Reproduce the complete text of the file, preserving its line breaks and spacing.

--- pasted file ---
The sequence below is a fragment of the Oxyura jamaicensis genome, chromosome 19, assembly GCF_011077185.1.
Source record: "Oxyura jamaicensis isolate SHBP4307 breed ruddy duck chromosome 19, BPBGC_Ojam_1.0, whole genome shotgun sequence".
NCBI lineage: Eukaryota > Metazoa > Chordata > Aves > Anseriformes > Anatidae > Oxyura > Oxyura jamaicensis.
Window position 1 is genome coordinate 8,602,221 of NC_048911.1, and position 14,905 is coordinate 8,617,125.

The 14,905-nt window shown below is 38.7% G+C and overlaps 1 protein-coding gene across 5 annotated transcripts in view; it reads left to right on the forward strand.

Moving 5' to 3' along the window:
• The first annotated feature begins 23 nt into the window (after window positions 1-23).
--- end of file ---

The sequence below is a fragment of the Oxyura jamaicensis genome, chromosome 19, assembly GCF_011077185.1.
Source record: "Oxyura jamaicensis isolate SHBP4307 breed ruddy duck chromosome 19, BPBGC_Ojam_1.0, whole genome shotgun sequence".
NCBI lineage: Eukaryota > Metazoa > Chordata > Aves > Anseriformes > Anatidae > Oxyura > Oxyura jamaicensis.
Window position 1 is genome coordinate 8,602,221 of NC_048911.1, and position 14,905 is coordinate 8,617,125.

The 14,905-nt window shown below is 38.7% G+C and overlaps 1 protein-coding gene across 5 annotated transcripts in view; it reads left to right on the forward strand.

Moving 5' to 3' along the window:
• The first annotated feature begins 23 nt into the window (after window positions 1-23).